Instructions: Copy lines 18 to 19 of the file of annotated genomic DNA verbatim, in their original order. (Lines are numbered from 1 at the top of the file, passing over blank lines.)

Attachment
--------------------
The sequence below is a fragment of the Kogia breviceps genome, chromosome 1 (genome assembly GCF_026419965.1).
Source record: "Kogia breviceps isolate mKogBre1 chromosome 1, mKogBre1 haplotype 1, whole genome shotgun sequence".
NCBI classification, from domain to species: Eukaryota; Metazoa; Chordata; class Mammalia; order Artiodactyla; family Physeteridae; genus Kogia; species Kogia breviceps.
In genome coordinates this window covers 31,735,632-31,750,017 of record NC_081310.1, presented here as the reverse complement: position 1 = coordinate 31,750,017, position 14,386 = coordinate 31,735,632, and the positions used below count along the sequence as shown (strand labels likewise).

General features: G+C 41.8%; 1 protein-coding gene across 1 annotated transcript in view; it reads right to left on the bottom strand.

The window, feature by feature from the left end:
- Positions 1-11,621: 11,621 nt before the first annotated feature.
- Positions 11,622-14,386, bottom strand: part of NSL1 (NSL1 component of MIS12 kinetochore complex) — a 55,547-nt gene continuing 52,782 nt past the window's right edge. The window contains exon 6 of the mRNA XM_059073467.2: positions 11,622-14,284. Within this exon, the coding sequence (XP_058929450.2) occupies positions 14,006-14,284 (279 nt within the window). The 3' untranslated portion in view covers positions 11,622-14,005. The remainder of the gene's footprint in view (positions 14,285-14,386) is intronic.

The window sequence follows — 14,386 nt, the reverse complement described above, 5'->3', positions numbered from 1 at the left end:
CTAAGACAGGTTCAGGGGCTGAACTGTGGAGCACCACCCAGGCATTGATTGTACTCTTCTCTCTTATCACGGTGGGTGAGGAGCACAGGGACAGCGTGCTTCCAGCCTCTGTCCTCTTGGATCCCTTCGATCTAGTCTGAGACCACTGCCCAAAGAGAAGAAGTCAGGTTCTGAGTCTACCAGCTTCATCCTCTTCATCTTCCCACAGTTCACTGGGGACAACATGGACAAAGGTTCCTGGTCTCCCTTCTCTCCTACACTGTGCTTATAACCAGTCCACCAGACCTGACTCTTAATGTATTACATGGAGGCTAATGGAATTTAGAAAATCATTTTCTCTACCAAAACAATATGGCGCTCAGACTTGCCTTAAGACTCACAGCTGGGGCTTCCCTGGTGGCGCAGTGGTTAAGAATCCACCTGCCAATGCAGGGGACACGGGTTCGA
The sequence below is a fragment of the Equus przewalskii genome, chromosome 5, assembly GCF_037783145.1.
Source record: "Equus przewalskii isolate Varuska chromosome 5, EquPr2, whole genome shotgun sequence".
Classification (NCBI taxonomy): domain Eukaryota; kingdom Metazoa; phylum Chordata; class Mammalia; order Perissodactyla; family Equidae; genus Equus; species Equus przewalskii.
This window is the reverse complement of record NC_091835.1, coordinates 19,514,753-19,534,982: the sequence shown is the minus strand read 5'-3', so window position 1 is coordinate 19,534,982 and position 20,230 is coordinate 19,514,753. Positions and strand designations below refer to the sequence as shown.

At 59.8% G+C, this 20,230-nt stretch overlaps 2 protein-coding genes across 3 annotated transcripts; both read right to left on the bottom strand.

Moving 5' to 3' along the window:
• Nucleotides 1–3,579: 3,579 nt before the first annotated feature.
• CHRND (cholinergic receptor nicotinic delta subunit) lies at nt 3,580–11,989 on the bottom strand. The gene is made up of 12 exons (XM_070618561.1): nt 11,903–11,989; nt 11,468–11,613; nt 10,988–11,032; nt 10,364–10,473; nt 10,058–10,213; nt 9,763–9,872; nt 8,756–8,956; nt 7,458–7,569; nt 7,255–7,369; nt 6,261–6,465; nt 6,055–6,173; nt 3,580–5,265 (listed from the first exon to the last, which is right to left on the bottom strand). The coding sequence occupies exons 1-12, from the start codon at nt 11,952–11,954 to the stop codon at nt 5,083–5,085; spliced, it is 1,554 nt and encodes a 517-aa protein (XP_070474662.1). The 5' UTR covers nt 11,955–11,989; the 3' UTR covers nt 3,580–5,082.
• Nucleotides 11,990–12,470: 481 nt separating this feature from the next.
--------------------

• CHRND (cholinergic receptor nicotinic delta subunit) lies at nt 3,580–11,989 on the bottom strand. The gene is made up of 12 exons (XM_070618561.1): nt 11,903–11,989; nt 11,468–11,613; nt 10,988–11,032; nt 10,364–10,473; nt 10,058–10,213; nt 9,763–9,872; nt 8,756–8,956; nt 7,458–7,569; nt 7,255–7,369; nt 6,261–6,465; nt 6,055–6,173; nt 3,580–5,265 (listed from the first exon to the last, which is right to left on the bottom strand). The coding sequence occupies exons 1-12, from the start codon at nt 11,952–11,954 to the stop codon at nt 5,083–5,085; spliced, it is 1,554 nt and encodes a 517-aa protein (XP_070474662.1). The 5' UTR covers nt 11,955–11,989; the 3' UTR covers nt 3,580–5,082.
• Nucleotides 11,990–12,470: 481 nt separating this feature from the next.